Whanganui residents have been given more time to take part in the city-wide waste survey amid concerns many households have been missed.
Whanganui District Council is gauging public support among 18,000 urban households for a rate-funded rubbish and recycling collection ahead of next year's annual plan.
The survey was posted out to urban households earlier this month and about 3000 have been returned so far.
Council's waste advisor Stuart Hylton told council's strategy and finance committee that number could be expected to double over the next fortnight and people now have until November 9 to complete it.
"I mean, 3000 responses in terms of credibility is fine, it's great, but I think 5000-6000 can be expected," he said.
"We're usually very good with this type of thing in Whanganui, we punch above our weight."
The survey asks if urban residents would prefer a ratepayer-funded recycling and rubbish collection, a recycling-only collection or to retain the current recycling drop-off and user-pays private rubbish collection.
Councillor Rob Vinsen, who himself had not received a survey, said there was evidence delivery of the survey was "unsatisfactory".
"Is it valid that a large number of people didn't get their survey forms?"
Hylton was "conscious some people have not received them" and had personally been notified of about 40 households.
Where council was notified "we are delivering them personally to their households", he said.
People who have not had a survey delivered are still able to request one.
"There is no indication there are pockets geographically that have been missed. They do seem to be individual and it doesn't seem to be any particular suburb."
Vinsen asked if that raised the question of having to do it again.
"Ideally you want everyone to be able to participate, that goes without saying, but the validity of the survey with the number of responses we're going to receive will still remain," Hylton said.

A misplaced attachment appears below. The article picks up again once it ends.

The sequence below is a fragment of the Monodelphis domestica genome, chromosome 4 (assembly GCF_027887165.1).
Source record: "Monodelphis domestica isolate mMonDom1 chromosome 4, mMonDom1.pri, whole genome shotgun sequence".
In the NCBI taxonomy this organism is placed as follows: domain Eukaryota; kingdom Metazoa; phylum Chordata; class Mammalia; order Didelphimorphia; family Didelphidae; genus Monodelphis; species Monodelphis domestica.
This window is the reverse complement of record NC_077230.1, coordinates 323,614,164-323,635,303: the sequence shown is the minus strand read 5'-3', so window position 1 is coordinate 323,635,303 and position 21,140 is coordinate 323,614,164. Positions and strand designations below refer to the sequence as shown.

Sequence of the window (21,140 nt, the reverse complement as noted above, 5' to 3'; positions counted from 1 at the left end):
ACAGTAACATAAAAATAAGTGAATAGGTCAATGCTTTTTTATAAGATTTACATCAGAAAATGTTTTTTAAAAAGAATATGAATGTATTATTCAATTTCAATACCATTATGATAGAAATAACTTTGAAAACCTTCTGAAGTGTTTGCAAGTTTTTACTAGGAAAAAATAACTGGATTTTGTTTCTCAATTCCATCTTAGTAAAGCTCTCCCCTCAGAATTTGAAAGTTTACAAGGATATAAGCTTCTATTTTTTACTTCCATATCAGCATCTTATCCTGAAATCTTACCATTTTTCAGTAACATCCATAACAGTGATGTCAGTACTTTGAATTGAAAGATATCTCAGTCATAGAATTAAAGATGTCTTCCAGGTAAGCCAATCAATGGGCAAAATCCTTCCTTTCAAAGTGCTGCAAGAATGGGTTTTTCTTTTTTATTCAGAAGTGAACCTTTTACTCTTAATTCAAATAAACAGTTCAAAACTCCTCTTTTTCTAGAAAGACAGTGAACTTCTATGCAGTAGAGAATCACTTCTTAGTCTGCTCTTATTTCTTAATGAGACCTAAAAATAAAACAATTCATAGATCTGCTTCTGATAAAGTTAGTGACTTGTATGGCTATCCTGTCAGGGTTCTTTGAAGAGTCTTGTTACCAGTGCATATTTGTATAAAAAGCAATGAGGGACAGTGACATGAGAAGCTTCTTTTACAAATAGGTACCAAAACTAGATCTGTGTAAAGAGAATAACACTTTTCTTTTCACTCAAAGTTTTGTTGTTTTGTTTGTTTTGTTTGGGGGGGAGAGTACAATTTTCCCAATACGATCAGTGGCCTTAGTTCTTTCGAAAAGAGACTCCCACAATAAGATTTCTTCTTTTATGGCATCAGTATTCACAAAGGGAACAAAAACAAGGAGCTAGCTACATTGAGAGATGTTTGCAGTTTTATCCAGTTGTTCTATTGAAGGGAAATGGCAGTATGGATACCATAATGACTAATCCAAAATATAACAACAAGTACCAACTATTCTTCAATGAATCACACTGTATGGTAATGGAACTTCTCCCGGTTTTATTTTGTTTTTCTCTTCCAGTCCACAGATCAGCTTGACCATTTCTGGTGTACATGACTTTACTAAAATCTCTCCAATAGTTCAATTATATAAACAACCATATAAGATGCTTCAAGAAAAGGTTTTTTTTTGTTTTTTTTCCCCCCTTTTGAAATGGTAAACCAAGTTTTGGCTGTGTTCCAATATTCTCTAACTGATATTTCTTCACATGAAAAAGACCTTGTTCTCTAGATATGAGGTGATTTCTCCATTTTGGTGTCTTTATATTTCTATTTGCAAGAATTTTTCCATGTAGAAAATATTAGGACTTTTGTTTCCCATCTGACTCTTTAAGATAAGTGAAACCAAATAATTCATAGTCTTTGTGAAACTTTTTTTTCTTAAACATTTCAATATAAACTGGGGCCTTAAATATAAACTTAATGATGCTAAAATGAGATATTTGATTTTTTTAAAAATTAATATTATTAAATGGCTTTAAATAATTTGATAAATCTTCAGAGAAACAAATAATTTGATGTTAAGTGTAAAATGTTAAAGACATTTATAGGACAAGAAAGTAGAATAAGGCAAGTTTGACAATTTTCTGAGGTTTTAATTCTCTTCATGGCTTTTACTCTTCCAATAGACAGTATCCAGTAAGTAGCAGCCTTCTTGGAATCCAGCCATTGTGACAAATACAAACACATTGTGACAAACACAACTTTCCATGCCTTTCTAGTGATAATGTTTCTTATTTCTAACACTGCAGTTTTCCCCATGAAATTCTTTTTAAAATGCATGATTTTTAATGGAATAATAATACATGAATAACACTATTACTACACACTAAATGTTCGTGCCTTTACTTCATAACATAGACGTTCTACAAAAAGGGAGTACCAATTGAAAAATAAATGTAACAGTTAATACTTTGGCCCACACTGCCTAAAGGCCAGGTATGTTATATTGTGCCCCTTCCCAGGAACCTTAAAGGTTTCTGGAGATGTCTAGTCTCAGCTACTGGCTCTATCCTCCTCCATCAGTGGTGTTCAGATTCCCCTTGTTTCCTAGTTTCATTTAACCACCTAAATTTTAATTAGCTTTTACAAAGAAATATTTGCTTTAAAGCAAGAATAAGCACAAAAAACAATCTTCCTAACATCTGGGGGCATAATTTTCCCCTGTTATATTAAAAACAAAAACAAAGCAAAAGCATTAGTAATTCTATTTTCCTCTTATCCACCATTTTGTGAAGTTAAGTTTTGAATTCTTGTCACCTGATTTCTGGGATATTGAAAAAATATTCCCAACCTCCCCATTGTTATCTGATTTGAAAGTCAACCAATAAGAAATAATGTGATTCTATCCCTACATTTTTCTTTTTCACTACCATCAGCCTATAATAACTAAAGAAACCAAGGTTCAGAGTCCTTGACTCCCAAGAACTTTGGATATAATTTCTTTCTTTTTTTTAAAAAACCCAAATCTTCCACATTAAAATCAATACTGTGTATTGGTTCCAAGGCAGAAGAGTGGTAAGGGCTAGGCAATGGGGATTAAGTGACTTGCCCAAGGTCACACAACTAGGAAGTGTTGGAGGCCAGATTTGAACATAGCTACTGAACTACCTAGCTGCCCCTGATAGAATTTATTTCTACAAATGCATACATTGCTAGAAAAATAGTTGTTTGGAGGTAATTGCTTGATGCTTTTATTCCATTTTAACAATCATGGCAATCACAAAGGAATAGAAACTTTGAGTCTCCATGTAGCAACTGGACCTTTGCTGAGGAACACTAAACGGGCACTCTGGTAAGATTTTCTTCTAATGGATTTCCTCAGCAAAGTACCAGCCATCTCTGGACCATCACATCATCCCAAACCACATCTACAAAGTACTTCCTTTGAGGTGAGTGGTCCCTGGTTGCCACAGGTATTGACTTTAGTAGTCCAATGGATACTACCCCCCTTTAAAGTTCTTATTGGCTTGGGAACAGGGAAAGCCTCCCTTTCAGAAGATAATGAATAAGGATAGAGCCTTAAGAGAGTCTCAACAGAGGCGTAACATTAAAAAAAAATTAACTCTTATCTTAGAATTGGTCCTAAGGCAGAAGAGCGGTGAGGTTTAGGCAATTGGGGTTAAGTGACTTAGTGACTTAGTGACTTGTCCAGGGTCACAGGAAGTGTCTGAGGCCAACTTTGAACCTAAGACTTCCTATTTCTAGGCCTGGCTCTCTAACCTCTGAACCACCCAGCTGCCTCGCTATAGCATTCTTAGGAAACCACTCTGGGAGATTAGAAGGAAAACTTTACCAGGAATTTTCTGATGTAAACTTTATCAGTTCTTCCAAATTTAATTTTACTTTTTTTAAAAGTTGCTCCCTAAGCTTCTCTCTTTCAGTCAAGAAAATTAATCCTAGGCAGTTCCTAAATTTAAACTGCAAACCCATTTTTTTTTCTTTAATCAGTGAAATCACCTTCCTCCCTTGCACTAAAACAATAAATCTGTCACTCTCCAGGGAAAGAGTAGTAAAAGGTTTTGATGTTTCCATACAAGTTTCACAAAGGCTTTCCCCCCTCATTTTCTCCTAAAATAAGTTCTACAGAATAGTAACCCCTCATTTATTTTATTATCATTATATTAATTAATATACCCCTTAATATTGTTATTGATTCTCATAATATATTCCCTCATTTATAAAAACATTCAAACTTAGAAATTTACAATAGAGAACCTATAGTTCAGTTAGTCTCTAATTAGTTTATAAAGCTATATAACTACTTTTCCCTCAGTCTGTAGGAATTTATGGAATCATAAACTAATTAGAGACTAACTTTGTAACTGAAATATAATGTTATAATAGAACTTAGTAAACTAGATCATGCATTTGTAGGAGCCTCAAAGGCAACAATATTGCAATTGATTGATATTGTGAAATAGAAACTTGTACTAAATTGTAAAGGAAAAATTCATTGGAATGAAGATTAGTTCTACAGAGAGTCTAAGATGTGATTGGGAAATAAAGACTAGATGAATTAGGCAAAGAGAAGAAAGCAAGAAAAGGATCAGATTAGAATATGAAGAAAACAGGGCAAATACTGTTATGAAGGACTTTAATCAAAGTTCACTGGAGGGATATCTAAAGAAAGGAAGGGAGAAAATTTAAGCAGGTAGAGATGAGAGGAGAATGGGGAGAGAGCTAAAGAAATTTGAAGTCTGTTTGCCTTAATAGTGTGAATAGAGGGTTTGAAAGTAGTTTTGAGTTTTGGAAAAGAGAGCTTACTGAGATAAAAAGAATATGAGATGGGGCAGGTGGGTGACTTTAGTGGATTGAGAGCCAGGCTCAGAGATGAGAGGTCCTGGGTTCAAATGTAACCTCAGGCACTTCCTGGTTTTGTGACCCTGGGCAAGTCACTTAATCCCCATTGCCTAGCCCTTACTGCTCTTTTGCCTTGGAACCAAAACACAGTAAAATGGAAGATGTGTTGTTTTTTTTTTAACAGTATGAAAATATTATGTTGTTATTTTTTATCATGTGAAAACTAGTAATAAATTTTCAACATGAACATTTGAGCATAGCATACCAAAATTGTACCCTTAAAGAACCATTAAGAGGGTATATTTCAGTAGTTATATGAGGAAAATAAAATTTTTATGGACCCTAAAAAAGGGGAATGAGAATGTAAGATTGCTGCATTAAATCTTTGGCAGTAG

"But I think council can be clear about that and have some confidence with the amount of responses they're going to get that they'll get a valid response to the survey."
The survey was not a referendum, Vinsen said.
"And the public need to understand that. It's an indication only and councillors will have to discuss the implications of that and use it as part of their background information for making a decision."
Meanwhile, councillor Helen Craig addressed concerns that the traffic light colour-coding on the survey options was trying to sway the survey result.
"There is some suggestion by some members of the public that is indicating council's preference, that it's a subliminal message to the community."
But Hylton said the "categorically" was not the case.
"I wasn't even aware of the colours until that was pointed out," he said.
"Graphic designers came up with it, we thought it looked good in total and didn't event think about that, so no, certainly wasn't the case."
Councillor Alan Taylor said councillor should not be concerned and suggested subliminal messaging was "much more hidden than just the use of different colours".
A council-run kerbside recycling-only collection would cost urban households about $100 per year ($2 per week), while a rubbish and recycling collection would cost $220 per year ($4.20 per week).
The council began considering the matter this year after Envirowaste decided to stop collecting rubbish bags in the city and Waste Management, the only other private waste collection company, indicated it was eyeing a similar move.
Envirowaste also stopped its recycling collection in April.
*People who have not received a household waste survey can call 06 349 0001 or email email@example.com.
*For more information visit www.whanganui.govt.nz/our-district/have-your-say/waste_survey/